Thin Clients are inherently secure because there is no data at all stored on the client. Someone who grabs a Thin Client and bolts out of the building will end up with just the hardware. The Thin Client won't even be useful without a Terminal Server.
As best I can tell, Tim Negris is the man who coined the term Thin Client when he was with Oracle. It originally described scaled down applications that ran in conjunction with a full version of an application that was loaded on a server.
When Windows OS versions that allowed multiple users came on the scene, one of the first hardware companies to start selling client hardware was Wyse with the introduction of their WinTerm in 1995. This made sense – Wyse was already a huge seller of “dumb” terminals for mainframes and providing a Windows Terminal was logical.
Question: We would like to put together a Thin Client system that will have a total of seven Thin Clients. While some of these clients will be standard Thin Client hardware, we would also like to use some of our PCs as clients as well. We also need to allow for some spare capacity for the future.
Can you please specify the hardware and software (ACP and Microsoft) requirements for a reliable system?
Answer: There are multiple ways to build this system. I will start by specifying the basic system (the minimum required) and then work up to a system with redundancy that will guarantee uninterrupted operation in almost every case. Each system will have the following four parts – the Thin Clients, the hosting Windows Terminal Server, the Microsoft software and the ACP software.
Imperial Tobacco Canada has been Canada’s leading tobacco company for over eighty years, producing two-thirds of Canada’s cigarettes including du Maurier, Players, and Matinee.
Imperial is currently running a cigarette manufacturing plant in Guelph, Ontario, and a tobacco processing facility in Aylmer, Ontario. Their corporate office is in Montreal.
The Challenge: Deploying Inventory Management Software on Moving Forklifts
Imperial Tobacco was dispatching fork- lifts to move materials and products with an old-fashioned paper-based requisition and confirmation system. A computer- based system would be faster and more responsive, with greater accuracy and easi- er record keeping.
Thin Clients the solution when downtime is not an option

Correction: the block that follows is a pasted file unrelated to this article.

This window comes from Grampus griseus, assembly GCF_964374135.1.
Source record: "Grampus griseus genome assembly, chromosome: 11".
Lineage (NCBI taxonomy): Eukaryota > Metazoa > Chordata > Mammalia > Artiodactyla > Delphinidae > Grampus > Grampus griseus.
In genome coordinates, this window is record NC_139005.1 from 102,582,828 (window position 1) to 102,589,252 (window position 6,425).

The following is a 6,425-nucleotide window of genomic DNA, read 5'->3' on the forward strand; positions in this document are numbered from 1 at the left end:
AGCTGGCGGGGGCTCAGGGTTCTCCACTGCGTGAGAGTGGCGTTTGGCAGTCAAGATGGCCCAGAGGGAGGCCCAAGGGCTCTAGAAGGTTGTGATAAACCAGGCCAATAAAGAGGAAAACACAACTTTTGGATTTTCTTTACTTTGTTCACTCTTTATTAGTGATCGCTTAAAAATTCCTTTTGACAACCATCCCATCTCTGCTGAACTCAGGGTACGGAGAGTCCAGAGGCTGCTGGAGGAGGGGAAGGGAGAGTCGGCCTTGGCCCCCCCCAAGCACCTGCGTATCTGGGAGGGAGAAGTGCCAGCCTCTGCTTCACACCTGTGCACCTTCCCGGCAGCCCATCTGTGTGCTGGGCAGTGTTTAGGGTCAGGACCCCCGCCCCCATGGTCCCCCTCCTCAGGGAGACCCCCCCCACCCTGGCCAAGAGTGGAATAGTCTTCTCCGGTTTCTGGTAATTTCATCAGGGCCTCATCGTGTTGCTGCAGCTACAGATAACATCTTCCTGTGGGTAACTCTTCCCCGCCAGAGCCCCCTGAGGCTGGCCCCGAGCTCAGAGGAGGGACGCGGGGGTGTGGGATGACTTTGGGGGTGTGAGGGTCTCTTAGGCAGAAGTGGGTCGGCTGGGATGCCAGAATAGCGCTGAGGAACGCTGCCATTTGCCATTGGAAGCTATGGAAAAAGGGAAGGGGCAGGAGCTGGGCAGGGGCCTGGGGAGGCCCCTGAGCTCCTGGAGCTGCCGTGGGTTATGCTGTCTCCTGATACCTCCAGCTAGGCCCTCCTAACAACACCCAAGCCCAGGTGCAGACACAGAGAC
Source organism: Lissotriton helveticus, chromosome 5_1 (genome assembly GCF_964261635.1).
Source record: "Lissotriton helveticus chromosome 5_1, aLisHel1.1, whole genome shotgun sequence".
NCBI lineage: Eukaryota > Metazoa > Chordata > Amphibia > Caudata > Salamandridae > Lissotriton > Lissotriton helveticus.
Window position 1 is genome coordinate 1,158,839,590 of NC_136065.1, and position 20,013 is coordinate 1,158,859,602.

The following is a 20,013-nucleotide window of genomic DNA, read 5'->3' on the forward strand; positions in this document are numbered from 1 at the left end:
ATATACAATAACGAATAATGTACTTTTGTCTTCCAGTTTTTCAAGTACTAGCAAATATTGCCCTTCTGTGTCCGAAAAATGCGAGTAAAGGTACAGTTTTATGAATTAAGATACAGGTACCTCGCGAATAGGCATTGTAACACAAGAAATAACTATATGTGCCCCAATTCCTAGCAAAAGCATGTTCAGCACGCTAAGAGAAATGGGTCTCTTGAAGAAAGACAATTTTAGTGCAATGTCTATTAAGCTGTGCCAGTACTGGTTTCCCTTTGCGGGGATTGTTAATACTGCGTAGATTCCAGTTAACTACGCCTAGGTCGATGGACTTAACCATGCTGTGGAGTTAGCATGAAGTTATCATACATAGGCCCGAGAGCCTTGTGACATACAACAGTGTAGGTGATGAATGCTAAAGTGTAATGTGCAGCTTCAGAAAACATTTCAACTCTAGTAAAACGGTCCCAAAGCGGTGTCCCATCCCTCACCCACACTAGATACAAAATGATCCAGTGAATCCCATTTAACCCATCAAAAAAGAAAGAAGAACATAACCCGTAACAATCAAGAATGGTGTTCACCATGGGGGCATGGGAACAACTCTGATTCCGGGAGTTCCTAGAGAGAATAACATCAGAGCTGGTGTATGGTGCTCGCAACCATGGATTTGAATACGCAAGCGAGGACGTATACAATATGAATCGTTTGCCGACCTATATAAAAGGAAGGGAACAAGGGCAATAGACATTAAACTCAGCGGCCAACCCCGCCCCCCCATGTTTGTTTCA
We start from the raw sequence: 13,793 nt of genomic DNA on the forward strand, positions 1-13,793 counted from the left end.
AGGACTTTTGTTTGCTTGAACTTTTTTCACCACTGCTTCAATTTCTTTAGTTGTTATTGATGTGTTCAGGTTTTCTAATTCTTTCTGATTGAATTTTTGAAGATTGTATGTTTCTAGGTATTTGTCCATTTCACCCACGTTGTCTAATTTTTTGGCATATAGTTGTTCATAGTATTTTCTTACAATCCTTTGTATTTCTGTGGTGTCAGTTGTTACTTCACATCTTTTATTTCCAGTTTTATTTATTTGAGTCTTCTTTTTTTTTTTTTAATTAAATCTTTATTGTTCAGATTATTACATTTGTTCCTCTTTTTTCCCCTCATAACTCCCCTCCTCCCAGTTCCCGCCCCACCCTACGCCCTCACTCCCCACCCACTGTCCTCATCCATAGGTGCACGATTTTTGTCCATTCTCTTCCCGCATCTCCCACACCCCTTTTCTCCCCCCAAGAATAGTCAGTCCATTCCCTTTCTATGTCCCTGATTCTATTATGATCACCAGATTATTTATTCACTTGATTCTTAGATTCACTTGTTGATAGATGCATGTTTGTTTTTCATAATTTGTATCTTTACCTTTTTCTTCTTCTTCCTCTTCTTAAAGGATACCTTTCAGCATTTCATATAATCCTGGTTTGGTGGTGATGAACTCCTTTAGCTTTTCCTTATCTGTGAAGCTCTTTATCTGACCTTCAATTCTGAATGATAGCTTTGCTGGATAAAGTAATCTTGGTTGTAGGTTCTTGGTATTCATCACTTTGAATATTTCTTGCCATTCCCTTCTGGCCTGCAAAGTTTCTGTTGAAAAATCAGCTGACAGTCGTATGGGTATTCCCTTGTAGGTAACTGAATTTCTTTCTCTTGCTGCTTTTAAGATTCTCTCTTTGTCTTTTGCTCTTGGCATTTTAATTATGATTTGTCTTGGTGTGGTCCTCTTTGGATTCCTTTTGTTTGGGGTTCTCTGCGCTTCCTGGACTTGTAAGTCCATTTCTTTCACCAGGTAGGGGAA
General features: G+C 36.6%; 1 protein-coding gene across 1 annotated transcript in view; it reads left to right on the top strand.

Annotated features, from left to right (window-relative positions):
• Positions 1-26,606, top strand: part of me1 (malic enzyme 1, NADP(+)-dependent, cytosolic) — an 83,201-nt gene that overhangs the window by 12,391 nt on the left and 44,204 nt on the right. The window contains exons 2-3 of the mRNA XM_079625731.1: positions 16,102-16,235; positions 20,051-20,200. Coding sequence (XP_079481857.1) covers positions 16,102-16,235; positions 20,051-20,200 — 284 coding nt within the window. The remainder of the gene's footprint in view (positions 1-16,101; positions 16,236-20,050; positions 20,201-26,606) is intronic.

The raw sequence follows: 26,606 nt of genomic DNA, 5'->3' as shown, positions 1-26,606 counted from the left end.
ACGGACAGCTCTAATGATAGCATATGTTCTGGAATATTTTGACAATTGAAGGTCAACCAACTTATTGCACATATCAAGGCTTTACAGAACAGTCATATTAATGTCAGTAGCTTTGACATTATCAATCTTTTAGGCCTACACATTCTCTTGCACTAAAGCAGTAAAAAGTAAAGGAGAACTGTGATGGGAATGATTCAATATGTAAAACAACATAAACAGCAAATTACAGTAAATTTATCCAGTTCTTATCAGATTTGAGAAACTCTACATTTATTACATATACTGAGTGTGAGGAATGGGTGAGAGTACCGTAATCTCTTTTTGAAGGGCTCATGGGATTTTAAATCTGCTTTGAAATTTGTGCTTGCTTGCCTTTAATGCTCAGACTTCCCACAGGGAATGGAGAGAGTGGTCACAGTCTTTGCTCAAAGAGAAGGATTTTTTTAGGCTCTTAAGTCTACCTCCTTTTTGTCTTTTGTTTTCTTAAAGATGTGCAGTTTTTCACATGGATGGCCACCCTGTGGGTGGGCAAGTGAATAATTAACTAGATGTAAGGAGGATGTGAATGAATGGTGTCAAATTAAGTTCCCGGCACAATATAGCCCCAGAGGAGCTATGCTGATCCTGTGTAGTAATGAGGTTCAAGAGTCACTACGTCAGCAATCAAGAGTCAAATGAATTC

Known as “New York’s Hometown Newspaper”, The New York Daily News began printing in 1919 and soon became a favorite for is use of photographs, as well as its news, gossip and sports section. Its daily circulation of over 800,000 makes it the 7th most popular paper in the country and the second most widely read of New York’s 10 papers.
Some of its more famous headlines: “Who’s a Bum” (describing the Brooklyn Dodgers championship of 1955) and “Ford to City: Drop Dead”, run when President Gerald Ford refused the City of New York assistance during its financial crisis of the 1970’s.
Twenty miles west of Palm Beach sits about 5500 acres that are in need of a good dredging. And after being upgraded with ThinManager Ready Thin Clients, the Sam Houston, owned by Palm Beach Aggregates in Florida, is just the dredge for the job.
There are six pits on the property, rang- ing in size from 111 to 200 acres. When the Palm Beach County Water Authority pur- chased water storage rights they specified the contours they required with final depths ranging from 45 to 50 feet. Jay Wise, Ed Pabst, and Doug Coulter of Kruse Controls (the project integrator), along with Chris Branas of Phillips & Jordan (par- ent company of Palm Beach Aggregates) are building a new automation package on the 30-inch dredge to control swing, ladder depth and stepping ahead. This allows the creation of the specific profile without con- stant operator input.
A Thin Client computer runs what looks like a full Windows NT 4.0 operating system on each Client installed in a factory. This is accomplished by having a powerful server running a version of Microsoft’s NT 4.0 designed for Thin Clients, NT Terminal Server 4.0. This version of Windows allows multiple users to log in and establish a full Windows session running on the server. Each user gets a dedicated share of memory, some slices of CPU time, and access to the server’s disks and applications.